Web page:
Saturday, June 27, 2015

Irrationally Yours by Dan Ariely

Irrationally Yours: on Missing Socks, Pickup Lines, and Other Existential Puzzles by Dan Ariely
I subscribe to Dan Ariely's weekly email of answers to questions people send him via the Wall Street Journal. People ask Ariely a variety of questions on topics that involve life, work, and behavior. Ariely, knowing a good opportunity when he sees one, collected the questions and answers into his newest book, Irrationally Yours: On Missing Socks, Pickup Lines, and Other Existential Puzzles. The book is a short, fast, highly entertaining read, and it will definitely getting you thinking about your decisions and behavior.

As an example of a question, someone mentioned that he and his wife were wondering if they should start a family. Ariel's advice was to stay with a family for a week and observe the interactions. Then the couple should offer to watch the kids for a whole week. As Ariely said, if you thought his suggestions were asking too much, maybe you shouldn't have kids of your own. Ariely provides logical, rational insight into the dilemmas and questions that people have. One that particularly caught my attention was the letter from someone who hated his job of eight years and wondered if he should get a new job. Ariely suggested that the person take a long vacation (three weeks) and volunteer at the place that he thought he might like to work. He could then decide if the grass was greener elsewhere. If the guy wasn't interested in trying out the volunteer job, Ariely suggested that maybe the guy's dissatisfaction with the job wasn't that great, and the guy should just stay where he was and stop complaining.

I love to read Ariely's insights into behavior. Since I subscribe to the newsletter, I read (and remembered) the majority of letters. What made the book new and interesting for me were the cartoons by William Haefeli. They did a great job of illustrating, in a comic way, Ariely's feedback. If you haven't read anything by Ariely, you should definitely read this book. It will give you a taste of rational thinking, and it will make you want to read more of Ariely's writing.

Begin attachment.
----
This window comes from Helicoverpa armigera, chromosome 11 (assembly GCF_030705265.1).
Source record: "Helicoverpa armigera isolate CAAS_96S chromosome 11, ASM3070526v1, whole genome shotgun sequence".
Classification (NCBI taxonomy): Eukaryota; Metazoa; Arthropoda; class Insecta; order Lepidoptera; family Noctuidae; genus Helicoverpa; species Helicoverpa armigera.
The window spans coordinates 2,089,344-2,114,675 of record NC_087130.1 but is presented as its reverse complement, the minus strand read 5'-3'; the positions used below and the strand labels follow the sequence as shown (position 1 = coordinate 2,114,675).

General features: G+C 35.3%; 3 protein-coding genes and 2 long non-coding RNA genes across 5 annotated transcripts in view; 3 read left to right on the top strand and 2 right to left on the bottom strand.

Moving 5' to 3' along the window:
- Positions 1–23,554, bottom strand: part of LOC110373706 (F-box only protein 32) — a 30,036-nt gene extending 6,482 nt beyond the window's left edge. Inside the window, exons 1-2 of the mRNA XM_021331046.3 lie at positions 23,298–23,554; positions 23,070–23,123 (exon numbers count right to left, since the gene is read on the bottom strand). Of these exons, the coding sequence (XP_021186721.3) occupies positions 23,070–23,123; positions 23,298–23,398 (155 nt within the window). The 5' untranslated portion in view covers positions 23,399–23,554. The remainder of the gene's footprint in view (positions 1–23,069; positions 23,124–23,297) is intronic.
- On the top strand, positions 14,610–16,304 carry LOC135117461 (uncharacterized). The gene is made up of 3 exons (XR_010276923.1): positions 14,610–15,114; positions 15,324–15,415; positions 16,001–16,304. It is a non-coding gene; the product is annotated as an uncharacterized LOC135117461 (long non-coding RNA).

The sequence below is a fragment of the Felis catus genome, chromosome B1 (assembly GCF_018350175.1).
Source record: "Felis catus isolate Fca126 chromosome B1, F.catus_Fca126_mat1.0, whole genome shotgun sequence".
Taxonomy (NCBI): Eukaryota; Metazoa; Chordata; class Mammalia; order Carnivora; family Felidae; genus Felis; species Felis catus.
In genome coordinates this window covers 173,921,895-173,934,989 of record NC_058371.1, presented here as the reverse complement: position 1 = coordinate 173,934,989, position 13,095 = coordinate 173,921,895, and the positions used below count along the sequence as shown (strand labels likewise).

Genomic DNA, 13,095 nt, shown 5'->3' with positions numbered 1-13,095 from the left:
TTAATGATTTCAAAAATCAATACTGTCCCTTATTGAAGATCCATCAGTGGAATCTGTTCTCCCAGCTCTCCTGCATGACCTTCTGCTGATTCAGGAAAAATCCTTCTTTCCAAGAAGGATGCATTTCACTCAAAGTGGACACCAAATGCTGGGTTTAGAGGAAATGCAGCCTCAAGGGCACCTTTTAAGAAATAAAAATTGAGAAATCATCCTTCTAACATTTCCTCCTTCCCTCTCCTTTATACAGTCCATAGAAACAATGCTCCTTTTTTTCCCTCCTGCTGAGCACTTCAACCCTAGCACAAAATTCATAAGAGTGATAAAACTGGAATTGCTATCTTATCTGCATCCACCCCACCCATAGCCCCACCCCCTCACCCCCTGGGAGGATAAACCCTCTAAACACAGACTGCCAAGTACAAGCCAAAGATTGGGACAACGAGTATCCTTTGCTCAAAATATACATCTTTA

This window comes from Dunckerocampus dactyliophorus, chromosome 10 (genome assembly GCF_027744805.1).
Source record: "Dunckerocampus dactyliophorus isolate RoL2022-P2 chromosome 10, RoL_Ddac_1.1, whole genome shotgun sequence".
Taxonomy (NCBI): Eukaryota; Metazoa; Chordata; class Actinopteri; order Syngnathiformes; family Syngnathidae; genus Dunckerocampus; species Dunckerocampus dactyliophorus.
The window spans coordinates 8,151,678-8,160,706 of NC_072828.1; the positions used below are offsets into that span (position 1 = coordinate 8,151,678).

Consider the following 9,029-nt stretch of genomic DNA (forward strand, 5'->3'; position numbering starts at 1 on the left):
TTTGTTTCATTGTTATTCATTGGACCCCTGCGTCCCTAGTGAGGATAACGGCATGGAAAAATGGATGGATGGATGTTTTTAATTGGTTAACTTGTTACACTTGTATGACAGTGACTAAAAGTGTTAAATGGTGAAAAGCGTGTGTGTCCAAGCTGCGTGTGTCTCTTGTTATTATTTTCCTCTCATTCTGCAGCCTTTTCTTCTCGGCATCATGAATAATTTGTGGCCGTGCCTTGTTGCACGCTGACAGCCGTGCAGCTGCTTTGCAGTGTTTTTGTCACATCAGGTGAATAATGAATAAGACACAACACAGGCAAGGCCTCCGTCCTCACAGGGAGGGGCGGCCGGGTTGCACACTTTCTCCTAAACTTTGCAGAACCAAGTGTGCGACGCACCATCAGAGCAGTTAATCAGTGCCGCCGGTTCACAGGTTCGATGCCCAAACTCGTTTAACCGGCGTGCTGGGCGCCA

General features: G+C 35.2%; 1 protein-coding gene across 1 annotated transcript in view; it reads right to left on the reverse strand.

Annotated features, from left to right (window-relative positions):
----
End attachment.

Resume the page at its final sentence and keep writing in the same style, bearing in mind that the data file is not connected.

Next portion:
Tuesday, June 23, 2015

The Fairy-Tale Detectives by Michael Buckley

The first book in the Sisters Grimm series, The Fairy-Tale Detectives
I enjoy reading a good children's book, and when I heard about The Sisters Grimm series, I knew I would have to check it out. I got the first book in the series from the library, The Fairy-Tale Detectives. Sabrina Grimm, an eleven-year-old, and her sister, Daphne, seven-years-old, are abandoned by their parents. Well, at least, the parents leave the house one day to never return. The girls are bounced around from a variety of crappy foster homes, until they learn that their grandmother has come forward to claim them. The problem is that their father had always told them that their grandmother was dead. The grandmother turns out to be a thoroughly weird character, who makes really weird looking and tasting food. Daphne, of course, loves her new grandmother, but Sabrina distrusts the woman. When weird things start to happen, like a giant footprint that seems to encircle a crushed farm house, Granny Relda explains that they are the family Grimm. The stories told by the Brothers Grimm were true, and the Grimms have gone through life dealing with the problems that the fairy tale characters, called Everafters, cause. Sabrina doesn't believe Granny Relda, and tries to run away. However, Granny Relda is captured by a huge giant right in front of Sabrina's and Daphne's eyes, Sabrina finally believes Granny Relda. Sabrina and Daphne think that Prince Charming, who is Mayor of Ferryport Landing, New York, where Granny Relda and the Everafters live. Granny Relda's friend, Mr. Canis, turns out to be the Big Bad Wolf. Puck and Jack, of Jack and the Beanstalk, also make appearances with one being the villain while the other is the hero, and I'm going to leave it to you to read the book to figure out which is which.